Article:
Tuesday, December 10, 2019

A Robust Catholic Identity

By Joe Paprocki Overcoming the tendency toward a “beige Catholicism” One of my favorite ideas to borrow from Bishop Robert Barron, the auxiliary bishop of Los Angeles,...

Passing on the Joyful Encounter: The role of the catechist

BY BISHOP ROBERT MCMANUS, DIOCESE OF WORCESTER Pope Francis has repeatedly reminded the Church that the basis of all evangelization and catechesis is the proclamation...

Schools of Spirituality: Drawing from the Wealth of the Catholic Tradition

How do we discover the ways of prayer?

No evil will be healed unless it is surfaced and made visible

John Cavadini, writing at Notre Dame's Church Life Journal, in an article, "Guidelines for Any Appropriate Response to the Catholic Abuse Crisis," offers a...

Igniting the Fire of Faith

This Year of Faith is an invitation, not a command. It is not a time to complain that the Divine should take a more active role in the world, but that we should “make God credible in this world” (Fisichella). It’s more than being nice or doing one’s duty. It’s going to demand sacrifice, courage, and an enormous amount of energy—but probably not more than the original disciples needed in order to follow the Great Commission. They may have been the first to witness like their hair was on fire.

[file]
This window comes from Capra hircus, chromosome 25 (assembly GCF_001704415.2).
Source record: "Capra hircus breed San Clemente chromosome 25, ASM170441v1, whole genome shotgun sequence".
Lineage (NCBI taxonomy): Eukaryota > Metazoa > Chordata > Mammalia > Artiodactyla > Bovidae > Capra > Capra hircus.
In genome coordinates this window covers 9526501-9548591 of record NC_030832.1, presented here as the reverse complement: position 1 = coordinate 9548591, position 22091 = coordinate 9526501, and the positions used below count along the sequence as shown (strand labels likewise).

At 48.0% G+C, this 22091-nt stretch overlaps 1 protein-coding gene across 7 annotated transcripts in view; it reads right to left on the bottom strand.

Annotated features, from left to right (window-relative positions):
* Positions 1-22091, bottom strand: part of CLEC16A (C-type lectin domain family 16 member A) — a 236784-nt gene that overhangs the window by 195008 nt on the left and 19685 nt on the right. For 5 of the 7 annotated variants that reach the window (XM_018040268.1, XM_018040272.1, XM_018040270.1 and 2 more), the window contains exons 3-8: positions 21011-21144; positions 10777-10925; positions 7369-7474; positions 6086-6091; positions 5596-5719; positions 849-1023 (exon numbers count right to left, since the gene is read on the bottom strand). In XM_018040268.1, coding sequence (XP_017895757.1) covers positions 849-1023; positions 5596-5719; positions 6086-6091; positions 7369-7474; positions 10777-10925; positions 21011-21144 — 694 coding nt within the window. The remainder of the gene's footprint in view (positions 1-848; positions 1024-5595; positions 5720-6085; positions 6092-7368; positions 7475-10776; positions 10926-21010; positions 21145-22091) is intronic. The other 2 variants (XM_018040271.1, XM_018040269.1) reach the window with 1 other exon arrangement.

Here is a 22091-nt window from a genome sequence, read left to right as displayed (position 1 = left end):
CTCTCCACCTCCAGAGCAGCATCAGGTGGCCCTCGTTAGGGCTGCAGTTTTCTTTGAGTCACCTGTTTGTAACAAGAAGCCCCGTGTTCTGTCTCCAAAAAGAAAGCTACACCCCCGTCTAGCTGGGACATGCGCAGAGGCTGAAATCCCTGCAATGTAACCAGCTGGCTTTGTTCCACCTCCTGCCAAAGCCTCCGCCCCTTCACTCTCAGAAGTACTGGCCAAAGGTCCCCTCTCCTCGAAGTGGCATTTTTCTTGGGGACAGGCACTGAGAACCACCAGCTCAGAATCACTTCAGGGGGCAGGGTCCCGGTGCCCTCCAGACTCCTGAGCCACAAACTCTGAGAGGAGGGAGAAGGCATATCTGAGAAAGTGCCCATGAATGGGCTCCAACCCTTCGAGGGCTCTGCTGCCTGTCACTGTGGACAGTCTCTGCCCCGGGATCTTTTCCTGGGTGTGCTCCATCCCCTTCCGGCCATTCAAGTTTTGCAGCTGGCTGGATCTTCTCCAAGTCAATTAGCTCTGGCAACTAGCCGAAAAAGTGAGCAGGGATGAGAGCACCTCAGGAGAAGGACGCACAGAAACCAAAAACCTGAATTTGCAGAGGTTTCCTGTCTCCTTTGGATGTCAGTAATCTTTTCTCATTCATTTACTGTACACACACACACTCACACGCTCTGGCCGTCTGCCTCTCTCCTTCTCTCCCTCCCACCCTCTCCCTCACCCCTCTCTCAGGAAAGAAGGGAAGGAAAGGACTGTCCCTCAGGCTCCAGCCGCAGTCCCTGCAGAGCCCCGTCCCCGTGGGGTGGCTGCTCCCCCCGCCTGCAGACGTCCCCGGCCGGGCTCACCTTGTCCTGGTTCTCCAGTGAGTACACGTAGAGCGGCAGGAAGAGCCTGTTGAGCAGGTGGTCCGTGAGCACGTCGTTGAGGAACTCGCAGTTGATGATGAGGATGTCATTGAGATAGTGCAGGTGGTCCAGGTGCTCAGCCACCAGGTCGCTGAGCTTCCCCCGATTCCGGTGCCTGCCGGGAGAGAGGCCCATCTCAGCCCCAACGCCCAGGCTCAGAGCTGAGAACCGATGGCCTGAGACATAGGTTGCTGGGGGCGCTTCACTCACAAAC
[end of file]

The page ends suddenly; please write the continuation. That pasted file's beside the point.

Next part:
Teaching Students to Show Reverence at Mass

The Mass is rich with tradition and meaning.

My Neighbor’s Faith

That does not mean we need to live in a world of religious animosity. Part of our catechetical task is to put our lessons on the Catholic faith into a real-world context. A major part of the context is the simple fact that our neighbors may not believe what we believe or understand the world the way we do.

The Ladder of the Beatitudes II: Embracing the Challenge

Gregory of Nyssa imagined the Beatitudes as a staircase ascending toward God—each one needing to be fulfilled in order to take the next step.

The Importance of Liturgical Orientation in Catechesis

BY TIMOTHY P. O'MALLEY  The second task of catechesis — liturgical education All catechesis should be liturgical. Such a claim may generate immediate (and possibly negative)...

A Family Together: Words We Know By Heart

Jesus taught us the words of the Our Father and wanted us to remember them. He knew that if we kept the words he taught us in our hearts, we would always know how to pray. There are other words that we know by heart because they are important to our Catholic faith.